Every Region in Ghana has a particular crop or natural resource linked to its name, climate conditions, geological structure or the people in the area. For instance, the Western Region is well noted for growing cocoa, Ashanti for Gold, then come to the Eastern where we have the Diamonds and the Horticultural produce to show.
Northern Region is also noted for livestock.
But one plant that even though was in existence in the North, but now sprouting and making Agripreneurs rich is the SHEA plant. (Which I passionately call the “Northern Cocoa”)
The small bright green fruit, which contain a large, oil rich kernel, is major business for Northern women who trek into the bush to harvest the fruit, and spend up to a month extracting the butter by hand for prospective buyers for value addition.
Shea butter had been used for long by women as body, face and hair creams for so many medicinal and cosmetic benefits just as the accounts from as early as Cleopatra's Egypt speak of caravans bearing clay jars of valuable shea butter for cosmetic use. The funeral beds of early kings were carved in the wood of shea trees. Shea butter's skin care and healing properties were first harnessed thousands of years ago. The history of shea as a precious commodity can be traced back to Ancient Egypt, where shea butter was and continues to be used to protect the hair and skin in the fierce sun and the hot dry winds of African deserts and savannah.
According to research, Shea butter extract is a complex fat that in addition to many nonsaponifiable components (substances that cannot be fully converted into soap by treatment with alkali) contains the following fatty acids: oleic acid (40-60%), stearic acid (20-50%), linoleic acid (3-11%), palmitic acid (2-9%), linolenic acid (<1%) and arachidic acid (<1%).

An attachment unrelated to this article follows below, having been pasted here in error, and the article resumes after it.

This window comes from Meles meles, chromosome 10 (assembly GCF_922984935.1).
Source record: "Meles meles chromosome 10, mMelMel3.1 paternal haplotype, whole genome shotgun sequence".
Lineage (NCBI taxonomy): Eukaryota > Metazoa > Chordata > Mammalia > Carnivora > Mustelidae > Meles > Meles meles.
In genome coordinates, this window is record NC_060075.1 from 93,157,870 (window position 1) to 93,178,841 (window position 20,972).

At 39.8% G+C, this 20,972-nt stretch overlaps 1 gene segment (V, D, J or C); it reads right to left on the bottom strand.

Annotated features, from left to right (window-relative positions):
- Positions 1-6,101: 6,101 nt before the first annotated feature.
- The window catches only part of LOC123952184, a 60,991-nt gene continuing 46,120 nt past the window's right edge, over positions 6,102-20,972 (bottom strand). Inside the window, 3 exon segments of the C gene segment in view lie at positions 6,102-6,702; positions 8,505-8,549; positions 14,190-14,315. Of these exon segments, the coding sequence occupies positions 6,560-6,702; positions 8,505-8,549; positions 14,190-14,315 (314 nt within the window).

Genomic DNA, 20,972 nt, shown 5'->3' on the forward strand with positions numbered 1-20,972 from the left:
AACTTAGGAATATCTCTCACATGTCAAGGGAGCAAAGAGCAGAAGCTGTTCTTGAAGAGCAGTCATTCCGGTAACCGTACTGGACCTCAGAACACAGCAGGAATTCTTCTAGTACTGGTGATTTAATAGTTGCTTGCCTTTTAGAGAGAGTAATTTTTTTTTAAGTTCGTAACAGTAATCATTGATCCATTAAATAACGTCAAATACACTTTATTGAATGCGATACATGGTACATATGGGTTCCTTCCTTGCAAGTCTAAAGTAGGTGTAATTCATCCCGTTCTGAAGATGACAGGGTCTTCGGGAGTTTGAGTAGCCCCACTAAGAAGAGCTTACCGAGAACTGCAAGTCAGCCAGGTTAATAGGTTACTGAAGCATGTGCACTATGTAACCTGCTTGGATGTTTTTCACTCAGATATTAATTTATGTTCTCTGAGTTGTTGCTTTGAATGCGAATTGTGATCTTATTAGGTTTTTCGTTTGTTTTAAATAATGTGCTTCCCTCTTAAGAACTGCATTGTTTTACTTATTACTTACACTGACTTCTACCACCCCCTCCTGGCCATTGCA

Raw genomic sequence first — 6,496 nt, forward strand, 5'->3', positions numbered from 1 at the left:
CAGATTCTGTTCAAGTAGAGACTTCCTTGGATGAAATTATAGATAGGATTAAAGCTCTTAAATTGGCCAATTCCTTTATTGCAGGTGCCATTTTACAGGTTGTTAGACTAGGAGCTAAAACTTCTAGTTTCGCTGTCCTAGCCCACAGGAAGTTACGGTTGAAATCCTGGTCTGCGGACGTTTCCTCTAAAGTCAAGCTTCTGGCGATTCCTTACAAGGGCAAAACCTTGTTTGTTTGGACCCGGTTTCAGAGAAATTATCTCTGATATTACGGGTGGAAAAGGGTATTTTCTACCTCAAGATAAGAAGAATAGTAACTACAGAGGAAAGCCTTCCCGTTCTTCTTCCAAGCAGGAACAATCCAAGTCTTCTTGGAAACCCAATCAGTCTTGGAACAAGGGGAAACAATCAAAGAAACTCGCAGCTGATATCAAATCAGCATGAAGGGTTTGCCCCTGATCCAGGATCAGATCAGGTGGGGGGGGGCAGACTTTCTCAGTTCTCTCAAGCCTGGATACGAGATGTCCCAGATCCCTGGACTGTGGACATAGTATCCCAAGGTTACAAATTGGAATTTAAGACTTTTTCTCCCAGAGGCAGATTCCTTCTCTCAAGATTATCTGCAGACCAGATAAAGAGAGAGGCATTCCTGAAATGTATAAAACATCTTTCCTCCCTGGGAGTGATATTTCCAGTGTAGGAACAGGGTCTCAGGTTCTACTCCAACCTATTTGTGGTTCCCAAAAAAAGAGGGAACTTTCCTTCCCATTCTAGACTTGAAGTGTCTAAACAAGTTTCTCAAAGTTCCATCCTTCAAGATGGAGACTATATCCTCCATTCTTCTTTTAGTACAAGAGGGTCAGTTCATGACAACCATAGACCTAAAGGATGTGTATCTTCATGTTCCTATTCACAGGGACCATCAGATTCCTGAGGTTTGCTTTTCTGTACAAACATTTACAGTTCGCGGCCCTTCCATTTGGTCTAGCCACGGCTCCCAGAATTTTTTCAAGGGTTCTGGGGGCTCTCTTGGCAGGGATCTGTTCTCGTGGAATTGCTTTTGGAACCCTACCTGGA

Shea butter melts at body temperature. Proponents of its use for skin care maintain that, it absorbs rapidly into the skin, acts as a "refatting" agent, and has good water-binding properties.
Shea butter is mainly used in the cosmetics industry for skin- and hair-related products (lip gloss, skin moisturizer creams and emulsions, and hair conditioners for dry and brittle hair). It is also used by soap makers, typically in small amounts (5-7% of the oils in the recipe), because it has plenty of unsaponifiables, and higher amounts result in softer soaps that have less cleaning abilities. Some artisan soap makers use shea butter in amounts to 25% - with the EU regulating the maximum use around 28%,
Shea butter in the Northern Region is one of the cheapest oils one can get even for commercial production of soap as against the high cost of oils like palm or pomace (olive).
For this reason many business people in the cosmetic industry are investing in the cultivation, value addition and export of shea butter. And this has made the crop a cash cow in the Northern Regions of Ghana and across Africa.
It is an excellent emollient for people who suffer dry skin conditions. No evidence shows it is a cure, but it alleviates the pain associated with tightness and itching.
Shea butter is sometimes used as a base for medicinal ointments. Some of the isolated chemical constituents are reported to have anti-inflammatory, emollient and humectant properties. Shea butter has been used as a sun blocking lotion and has a limited capacity to absorb ultraviolet radiation
In some African countries such as Benin, Shea butter is used for cooking oil, as a waterproofing wax, for hairdressing, for candle-making, and as an ingredient in medicinal ointments.
Shea butter can be an ingredient of organic broth.
Even in the UK and other countries, it is incorporated into assorted tissue products, such as toilet paper.
In this regard, several reports by the media and a lot of advocacy on the commodity have created awareness for Shea butter as a job creation venture for a lot of the youth.
Content created and supplied by: AnthonyAyertey (via Opera News )
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